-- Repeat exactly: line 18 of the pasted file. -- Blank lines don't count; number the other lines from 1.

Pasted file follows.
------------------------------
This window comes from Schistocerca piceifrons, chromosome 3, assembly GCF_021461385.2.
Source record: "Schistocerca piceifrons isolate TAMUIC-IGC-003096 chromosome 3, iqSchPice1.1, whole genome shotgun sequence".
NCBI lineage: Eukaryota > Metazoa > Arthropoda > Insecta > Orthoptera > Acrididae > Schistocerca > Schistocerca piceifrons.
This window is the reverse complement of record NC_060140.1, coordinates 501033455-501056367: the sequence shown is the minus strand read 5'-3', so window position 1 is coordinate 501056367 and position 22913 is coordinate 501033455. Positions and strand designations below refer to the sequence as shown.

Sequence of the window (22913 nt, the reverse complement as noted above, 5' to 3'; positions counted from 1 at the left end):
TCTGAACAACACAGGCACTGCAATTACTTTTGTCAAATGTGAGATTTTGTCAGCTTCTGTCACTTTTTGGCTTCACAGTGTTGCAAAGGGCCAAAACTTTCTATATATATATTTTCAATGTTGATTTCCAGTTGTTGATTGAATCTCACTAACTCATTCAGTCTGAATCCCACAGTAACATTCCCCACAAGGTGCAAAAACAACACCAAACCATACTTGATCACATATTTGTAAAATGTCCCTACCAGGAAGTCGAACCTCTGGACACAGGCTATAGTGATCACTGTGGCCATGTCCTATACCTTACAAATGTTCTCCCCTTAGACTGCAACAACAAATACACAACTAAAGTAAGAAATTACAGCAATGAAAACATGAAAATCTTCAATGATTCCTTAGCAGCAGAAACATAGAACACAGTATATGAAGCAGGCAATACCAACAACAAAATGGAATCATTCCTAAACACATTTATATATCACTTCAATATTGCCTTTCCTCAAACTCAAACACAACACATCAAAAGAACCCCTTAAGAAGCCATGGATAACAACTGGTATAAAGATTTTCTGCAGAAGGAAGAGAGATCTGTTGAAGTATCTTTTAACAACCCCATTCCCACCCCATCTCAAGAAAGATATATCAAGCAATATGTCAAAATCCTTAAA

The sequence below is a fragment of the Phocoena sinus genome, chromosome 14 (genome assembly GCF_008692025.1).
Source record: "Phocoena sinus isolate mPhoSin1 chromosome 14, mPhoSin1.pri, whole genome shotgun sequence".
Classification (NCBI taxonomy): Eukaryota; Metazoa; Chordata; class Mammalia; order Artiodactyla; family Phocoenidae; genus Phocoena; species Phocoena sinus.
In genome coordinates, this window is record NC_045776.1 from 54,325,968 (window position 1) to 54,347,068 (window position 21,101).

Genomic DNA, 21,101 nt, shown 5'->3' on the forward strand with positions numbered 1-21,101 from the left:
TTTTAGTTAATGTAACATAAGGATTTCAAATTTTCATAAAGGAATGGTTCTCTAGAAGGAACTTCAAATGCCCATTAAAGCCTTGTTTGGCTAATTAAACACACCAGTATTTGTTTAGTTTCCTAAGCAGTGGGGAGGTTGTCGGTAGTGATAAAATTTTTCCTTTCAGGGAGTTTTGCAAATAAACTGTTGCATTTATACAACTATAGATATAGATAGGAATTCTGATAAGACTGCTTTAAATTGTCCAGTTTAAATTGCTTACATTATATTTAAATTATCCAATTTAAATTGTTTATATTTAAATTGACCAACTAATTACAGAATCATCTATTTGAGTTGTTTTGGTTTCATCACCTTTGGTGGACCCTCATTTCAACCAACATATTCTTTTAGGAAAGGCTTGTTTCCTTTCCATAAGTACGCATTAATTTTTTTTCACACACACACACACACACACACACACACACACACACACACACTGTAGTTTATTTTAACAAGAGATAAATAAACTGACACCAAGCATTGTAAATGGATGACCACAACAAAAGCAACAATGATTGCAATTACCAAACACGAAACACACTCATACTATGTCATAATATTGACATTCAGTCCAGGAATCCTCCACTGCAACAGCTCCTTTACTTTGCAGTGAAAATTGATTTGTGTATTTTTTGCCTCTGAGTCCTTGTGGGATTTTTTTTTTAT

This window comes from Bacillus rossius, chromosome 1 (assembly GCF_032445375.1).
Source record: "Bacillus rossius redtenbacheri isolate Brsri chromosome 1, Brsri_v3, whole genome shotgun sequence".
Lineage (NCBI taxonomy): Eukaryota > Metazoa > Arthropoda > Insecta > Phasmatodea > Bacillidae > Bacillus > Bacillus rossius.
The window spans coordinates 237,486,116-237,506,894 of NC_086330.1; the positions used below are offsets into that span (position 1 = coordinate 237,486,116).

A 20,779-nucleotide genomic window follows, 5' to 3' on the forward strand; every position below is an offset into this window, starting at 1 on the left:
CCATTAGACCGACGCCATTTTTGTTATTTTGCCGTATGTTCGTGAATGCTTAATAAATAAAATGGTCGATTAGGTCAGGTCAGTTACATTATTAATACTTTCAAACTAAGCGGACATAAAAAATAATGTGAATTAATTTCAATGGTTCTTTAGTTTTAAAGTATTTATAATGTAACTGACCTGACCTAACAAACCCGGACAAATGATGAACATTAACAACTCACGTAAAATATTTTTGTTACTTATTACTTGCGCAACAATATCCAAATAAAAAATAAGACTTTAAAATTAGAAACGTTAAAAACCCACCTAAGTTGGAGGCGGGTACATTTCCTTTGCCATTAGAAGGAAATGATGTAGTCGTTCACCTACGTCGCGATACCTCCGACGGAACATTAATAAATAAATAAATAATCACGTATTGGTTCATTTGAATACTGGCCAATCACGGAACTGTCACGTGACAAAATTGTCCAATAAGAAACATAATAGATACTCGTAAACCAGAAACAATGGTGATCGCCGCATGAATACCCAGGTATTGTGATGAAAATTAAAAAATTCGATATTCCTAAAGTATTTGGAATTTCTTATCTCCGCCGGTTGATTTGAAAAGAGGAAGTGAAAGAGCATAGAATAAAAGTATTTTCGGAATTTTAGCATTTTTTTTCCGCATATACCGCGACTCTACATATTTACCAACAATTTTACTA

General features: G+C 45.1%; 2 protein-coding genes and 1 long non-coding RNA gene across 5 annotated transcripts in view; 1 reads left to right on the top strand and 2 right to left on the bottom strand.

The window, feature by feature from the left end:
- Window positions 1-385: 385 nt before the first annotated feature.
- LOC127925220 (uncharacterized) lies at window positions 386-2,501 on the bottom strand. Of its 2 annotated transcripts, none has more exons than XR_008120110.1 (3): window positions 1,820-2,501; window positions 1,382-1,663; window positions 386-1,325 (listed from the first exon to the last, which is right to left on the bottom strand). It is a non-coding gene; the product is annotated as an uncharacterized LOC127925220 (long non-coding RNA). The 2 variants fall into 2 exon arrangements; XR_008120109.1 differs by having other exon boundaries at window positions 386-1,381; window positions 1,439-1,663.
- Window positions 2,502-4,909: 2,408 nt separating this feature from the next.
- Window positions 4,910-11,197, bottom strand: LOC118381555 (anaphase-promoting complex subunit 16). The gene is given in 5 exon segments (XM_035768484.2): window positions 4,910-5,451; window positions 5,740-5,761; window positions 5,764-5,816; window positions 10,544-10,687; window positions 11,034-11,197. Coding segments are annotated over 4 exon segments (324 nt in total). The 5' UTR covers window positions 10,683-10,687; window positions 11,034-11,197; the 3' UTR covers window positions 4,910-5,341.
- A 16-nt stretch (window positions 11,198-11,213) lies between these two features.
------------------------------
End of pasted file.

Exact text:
CCATTAGACCGACGCCATTTTTGTTATTTTGCCGTATGTTCGTGAATGCTTAATAAATAAAATGGTCGATTAGGTCAGGTCAGTTACATTATTAATACTTTCAAACTAAGCGGACATAAAAAATAATGTGAATTAATTTCAATGGTTCTTTAGTTTTAAAGTATTTATAATGTAACTGACCTGACCTAACAAACCCGGACAAATGATGAACATTAACAACTCACGTAAAATATTTTTGTTACTTATTACTTGCGCAACAATATCCAAATAAAAAATAAGACTTTAAAATTAGAAACGTTAAAAACCCACCTAAGTTGGAGGCGGGTACATTTCCTTTGCCATTAGAAGGAAATGATGTAGTCGTTCACCTACGTCGCGATACCTCCGACGGAACATTAATAAATAAATAAATAATCACGTATTGGTTCATTTGAATACTGGCCAATCACGGAACTGTCACGTGACAAAATTGTCCAATAAGAAACATAATAGATACTCGTAAACCAGAAACAATGGTGATCGCCGCATGAATACCCAGGTATTGTGATGAAAATTAAAAAATTCGATATTCCTAAAGTATTTGGAATTTCTTATCTCCGCCGGTTGATTTGAAAAGAGGAAGTGAAAGAGCATAGAATAAAAGTATTTTCGGAATTTTAGCATTTTTTTTCCGCATATACCGCGACTCTACATATTTACCAACAATTTTACTA